Blogging at Christian Children’s Authors – Summer Reading Programs

 

The first Friday of the month finds me blogging at Christian Children’s Authors. Today’s topic is summer reading programs. You can find my post at http://christianchildrensauthors.com/2017/06/02/summer-reading-programs

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Children’s Book Week 2016

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Children’s Book Week is a national celebration of books and reading that was founded in 1919. Libraries and bookstores around the United States hold all kinds of events in honor of Children’s Book Week. To find out more, visit http://www.bookweekonline.com/

Here are a couple events in Massachusetts:

Wellesley Books

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May 7, 10:30am:
Heather Lang (Fearless Flyer), Cheryl Lawton Malone (Dario and the Whale), Deborah Sosin (Charlotte and the Quiet Place), and Jane Sutcliffe (Will’s Words)

Eight Cousins Bookstore

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May 5, 5pm: What the Kids Are Reading! panel featuring local librarians and teachers.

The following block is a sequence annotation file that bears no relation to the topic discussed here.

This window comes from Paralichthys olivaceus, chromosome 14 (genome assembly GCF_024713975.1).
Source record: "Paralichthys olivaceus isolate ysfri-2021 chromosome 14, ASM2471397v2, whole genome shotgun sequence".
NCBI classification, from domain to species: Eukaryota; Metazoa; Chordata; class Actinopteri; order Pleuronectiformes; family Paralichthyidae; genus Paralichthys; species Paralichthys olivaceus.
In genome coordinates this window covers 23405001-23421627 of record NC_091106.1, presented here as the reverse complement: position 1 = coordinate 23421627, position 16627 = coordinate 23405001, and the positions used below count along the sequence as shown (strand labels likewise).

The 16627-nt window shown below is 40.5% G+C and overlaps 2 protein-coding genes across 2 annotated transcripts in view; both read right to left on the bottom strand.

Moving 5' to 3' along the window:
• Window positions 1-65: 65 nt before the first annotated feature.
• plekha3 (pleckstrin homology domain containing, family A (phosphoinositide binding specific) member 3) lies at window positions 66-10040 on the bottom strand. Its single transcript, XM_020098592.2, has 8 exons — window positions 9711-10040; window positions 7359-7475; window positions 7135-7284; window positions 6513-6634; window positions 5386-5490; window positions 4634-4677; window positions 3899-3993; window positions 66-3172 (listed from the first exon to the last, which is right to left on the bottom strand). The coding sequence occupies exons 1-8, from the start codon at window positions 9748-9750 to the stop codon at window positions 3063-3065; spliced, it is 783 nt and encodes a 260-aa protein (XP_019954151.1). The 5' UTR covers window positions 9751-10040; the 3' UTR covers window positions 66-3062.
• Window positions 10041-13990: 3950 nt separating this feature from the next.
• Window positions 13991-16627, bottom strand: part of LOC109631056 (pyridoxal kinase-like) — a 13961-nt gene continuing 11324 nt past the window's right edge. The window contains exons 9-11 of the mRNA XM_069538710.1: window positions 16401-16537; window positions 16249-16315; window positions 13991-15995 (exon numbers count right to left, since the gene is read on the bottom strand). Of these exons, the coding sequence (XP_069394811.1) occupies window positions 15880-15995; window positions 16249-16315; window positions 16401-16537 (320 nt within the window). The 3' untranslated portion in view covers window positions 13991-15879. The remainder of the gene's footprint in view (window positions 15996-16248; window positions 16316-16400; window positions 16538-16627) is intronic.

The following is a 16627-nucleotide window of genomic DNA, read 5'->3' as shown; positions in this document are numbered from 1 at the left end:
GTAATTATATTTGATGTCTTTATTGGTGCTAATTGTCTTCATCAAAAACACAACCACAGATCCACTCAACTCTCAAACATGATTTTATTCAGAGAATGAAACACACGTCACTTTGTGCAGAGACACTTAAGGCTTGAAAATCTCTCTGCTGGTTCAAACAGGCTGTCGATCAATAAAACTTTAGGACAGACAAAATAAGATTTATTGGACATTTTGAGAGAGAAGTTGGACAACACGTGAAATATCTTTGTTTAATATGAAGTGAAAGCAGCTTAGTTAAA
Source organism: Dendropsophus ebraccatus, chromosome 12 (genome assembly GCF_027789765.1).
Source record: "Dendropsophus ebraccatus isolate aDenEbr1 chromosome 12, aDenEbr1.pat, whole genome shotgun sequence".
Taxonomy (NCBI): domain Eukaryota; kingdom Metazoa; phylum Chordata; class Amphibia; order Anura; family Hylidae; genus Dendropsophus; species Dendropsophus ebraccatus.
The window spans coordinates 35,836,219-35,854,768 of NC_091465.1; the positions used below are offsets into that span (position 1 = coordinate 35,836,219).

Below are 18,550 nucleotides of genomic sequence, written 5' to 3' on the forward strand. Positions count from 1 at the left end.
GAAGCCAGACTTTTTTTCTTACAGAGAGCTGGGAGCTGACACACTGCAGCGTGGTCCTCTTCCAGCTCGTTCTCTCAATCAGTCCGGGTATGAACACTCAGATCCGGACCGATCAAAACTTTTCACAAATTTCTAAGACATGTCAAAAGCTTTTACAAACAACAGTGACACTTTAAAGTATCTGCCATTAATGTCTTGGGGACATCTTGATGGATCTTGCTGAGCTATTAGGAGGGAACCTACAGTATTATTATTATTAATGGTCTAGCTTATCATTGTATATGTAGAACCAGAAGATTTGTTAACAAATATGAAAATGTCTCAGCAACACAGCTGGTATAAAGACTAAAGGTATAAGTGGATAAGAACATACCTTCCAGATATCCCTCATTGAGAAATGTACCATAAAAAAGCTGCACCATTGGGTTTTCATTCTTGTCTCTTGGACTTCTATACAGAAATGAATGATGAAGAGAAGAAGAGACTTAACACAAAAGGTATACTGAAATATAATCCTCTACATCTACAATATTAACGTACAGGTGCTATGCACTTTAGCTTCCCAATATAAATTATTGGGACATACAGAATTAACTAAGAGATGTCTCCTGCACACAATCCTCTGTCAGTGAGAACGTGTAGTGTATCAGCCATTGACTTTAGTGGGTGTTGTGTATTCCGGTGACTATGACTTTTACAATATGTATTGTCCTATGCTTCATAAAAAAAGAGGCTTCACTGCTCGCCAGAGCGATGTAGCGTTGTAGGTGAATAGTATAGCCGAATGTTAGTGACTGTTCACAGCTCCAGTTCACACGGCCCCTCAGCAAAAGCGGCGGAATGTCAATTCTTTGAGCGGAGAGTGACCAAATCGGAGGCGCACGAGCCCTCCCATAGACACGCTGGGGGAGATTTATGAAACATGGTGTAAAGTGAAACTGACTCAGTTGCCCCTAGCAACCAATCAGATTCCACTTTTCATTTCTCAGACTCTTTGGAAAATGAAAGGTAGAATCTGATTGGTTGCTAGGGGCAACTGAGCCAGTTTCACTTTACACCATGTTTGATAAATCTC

Happy World Book Day!

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World Book Day celebrates the joy and value of books and reading, especially for children. Nurseries, schools and libraries across the UK celebrate World Book Day on the first Thursday in March. For more information, please visit: http://www.worldbookday.com/

Children’s Book Week: May 2th – 8th!

 

“Since 1919, Children’s Book Week has been celebrated countrywide with author & illustrator appearances, parties, storytelling, and other book-related events in schools, libraries, bookstores, clubs — anywhere where kids and books connect.”